One of the most satisfying things we get to do at the garage giving people their first taste of "orange" wine. While the orange wine movement is often attributed to the so-called "hipster" wine movement, it's actually an OG winemaking technique that is thousands of years old.
First thing's first, these wines aren't made from oranges, they are made from grapes. The term "orange" wine comes from the warmer hues of color extracted through skin-contact during fermentation. And having made several of these wines over the past 6 years, the color can range from dark yellow to Sunkist soda orange and dark copper.
So why is it orange? Good question. But let's start by talking about red wine. The reason red wines are indeed red in color is that we press red grapes and let the juice sit on the red grape skins for a certain amount of time, where they extract color. Now with white wines, traditionally we pick white grapes and only let the juice and the grape skins have limited contact to preserve lighter colors and produce crisper wines. With orange wines, all we do is use white grapes and ferment them like red wine, allowing the white juice to sit on the skins for 5-21 days before the final pressing. This allows the juice to extract color from the white grape skins which typically produce a darker, oranger wine.
See, not that complicated. But we think these wines are due a little more credit. Firstly, the wine is fucking ORANGE in color. How cool is that? Secondly, we find that our orange wines have these amazing tropical and floral aromas unlike any we have smelled in traditional white wines. The flavors get even more interesting, creating richer wines with tastes ranging from banana laughy-taffy to creamsicle and pineapple. We've worked with several varieties like Vermentino, Chardonnay, Verdelho, Trousseau Gris, and Bourboulenc, and continue to find new flavors and textures.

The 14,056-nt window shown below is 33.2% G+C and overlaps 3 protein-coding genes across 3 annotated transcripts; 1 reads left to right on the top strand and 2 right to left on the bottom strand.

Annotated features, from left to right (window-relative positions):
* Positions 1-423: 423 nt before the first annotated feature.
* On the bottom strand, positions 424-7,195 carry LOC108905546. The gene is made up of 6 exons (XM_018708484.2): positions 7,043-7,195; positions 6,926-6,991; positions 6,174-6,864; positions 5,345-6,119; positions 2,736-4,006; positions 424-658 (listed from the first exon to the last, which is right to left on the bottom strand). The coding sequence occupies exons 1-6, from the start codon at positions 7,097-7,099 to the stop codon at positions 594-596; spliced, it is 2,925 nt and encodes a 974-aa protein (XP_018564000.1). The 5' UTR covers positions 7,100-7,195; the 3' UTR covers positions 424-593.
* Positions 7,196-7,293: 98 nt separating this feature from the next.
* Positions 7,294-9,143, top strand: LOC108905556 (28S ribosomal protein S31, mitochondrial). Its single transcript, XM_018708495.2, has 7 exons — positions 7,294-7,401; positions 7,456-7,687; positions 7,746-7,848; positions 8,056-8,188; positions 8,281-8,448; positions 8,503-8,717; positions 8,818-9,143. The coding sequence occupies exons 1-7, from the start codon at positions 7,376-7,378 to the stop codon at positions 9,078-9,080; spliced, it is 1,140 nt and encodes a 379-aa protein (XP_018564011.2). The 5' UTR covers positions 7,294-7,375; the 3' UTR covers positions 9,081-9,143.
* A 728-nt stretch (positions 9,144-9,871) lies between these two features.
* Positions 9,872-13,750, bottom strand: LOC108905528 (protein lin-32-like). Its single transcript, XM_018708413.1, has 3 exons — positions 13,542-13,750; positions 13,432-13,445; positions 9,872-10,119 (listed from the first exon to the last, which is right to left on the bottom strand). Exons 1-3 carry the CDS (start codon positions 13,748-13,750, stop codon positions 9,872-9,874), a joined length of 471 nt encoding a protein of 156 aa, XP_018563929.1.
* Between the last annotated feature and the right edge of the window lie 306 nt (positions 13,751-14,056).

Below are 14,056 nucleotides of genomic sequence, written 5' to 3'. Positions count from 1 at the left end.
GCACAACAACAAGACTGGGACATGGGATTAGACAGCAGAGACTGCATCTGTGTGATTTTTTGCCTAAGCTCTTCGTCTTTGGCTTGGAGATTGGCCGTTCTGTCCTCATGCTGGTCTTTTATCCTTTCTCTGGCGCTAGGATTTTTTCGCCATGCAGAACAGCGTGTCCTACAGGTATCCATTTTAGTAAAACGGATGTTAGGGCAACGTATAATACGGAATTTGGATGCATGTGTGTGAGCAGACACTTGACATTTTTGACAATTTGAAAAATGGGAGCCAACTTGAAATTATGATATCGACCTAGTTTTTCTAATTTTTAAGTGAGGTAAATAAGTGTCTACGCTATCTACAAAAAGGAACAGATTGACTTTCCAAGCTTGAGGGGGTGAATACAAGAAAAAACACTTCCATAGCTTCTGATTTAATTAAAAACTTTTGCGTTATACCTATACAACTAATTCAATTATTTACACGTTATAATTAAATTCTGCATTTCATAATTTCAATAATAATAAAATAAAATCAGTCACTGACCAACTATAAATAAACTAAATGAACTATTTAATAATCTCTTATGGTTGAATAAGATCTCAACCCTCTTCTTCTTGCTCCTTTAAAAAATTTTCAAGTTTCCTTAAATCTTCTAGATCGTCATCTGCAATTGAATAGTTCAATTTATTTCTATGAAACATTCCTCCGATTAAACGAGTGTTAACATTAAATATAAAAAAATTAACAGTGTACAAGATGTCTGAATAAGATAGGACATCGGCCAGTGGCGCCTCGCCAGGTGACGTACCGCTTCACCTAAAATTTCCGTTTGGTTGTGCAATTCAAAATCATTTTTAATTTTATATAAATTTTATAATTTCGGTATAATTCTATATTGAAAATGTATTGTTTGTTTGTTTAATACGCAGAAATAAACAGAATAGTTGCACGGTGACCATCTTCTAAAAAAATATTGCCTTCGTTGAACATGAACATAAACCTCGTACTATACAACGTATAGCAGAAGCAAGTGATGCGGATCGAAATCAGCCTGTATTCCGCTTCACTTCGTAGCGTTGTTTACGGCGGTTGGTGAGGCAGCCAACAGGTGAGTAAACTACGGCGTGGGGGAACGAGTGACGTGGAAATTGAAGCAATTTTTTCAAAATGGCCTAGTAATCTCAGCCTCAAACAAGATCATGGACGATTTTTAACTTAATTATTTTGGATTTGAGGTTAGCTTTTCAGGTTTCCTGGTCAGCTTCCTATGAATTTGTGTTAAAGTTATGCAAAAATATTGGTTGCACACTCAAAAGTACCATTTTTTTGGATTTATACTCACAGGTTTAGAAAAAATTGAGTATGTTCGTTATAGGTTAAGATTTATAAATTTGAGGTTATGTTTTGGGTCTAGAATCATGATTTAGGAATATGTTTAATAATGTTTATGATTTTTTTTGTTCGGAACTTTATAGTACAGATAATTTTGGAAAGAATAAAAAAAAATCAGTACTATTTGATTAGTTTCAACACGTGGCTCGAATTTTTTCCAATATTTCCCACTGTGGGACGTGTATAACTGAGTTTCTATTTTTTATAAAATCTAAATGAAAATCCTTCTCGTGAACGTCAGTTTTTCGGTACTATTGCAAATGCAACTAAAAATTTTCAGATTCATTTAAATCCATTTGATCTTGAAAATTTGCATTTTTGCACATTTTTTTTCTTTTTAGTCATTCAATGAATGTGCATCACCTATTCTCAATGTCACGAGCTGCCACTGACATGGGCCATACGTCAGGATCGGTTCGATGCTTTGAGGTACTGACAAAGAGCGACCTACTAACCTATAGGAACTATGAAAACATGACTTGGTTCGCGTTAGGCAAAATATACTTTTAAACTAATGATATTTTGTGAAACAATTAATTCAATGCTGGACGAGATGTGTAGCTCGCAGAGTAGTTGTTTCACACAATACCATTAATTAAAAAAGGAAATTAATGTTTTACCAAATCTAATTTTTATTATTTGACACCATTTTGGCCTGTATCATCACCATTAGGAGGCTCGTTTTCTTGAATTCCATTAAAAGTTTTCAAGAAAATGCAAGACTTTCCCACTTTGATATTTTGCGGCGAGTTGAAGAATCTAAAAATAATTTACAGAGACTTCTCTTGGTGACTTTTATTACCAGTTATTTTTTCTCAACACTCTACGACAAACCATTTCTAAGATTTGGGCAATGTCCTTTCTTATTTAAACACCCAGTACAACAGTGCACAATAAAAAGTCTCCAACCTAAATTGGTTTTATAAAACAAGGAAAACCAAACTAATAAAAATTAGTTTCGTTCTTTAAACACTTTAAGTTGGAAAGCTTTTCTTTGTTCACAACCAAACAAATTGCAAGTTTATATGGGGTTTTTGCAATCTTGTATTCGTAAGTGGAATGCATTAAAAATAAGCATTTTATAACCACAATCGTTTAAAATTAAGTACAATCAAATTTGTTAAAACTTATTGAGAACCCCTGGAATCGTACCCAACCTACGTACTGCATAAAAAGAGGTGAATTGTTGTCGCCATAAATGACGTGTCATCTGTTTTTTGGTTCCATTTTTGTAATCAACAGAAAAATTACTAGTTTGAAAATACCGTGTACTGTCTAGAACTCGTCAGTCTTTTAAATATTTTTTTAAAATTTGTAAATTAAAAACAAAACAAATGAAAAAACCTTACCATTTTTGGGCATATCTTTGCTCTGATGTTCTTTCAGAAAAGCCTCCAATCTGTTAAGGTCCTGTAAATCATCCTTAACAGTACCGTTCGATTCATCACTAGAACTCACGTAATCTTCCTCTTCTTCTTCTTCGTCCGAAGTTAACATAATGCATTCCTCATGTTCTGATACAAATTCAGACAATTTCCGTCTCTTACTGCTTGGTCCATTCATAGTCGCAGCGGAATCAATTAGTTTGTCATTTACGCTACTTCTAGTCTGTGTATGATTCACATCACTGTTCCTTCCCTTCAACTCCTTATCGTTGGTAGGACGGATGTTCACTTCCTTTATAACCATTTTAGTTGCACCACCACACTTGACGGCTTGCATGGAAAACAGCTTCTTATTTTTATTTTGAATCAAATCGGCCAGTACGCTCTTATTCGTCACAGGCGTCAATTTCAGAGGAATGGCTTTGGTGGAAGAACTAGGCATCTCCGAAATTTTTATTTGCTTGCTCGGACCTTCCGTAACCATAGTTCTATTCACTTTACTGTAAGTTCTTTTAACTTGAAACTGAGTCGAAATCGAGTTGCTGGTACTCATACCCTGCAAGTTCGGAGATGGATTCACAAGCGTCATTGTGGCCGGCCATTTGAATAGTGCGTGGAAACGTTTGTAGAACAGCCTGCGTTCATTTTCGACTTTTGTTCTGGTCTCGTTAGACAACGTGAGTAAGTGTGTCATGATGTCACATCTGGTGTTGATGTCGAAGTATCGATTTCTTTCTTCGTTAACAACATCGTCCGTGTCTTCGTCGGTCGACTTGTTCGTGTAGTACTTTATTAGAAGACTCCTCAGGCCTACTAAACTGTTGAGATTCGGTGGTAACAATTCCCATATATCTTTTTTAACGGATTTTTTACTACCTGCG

We like to think of our orange wines as more versatile cousins to Rosé. Orange wines pair well with everything from sushi, to curries, and dessert. We like to serve them chilled, but they can also show more complexity at room temperature. Frankly, we're surprised more wineries don't make them.
Lastly, there's a little bit of a debate whether orange wines deserve their own category of classification versus just saying they are skin-fermented white wines. Honestly? Who gives a fuck. Just enjoy 'em for what they are: delicious wines.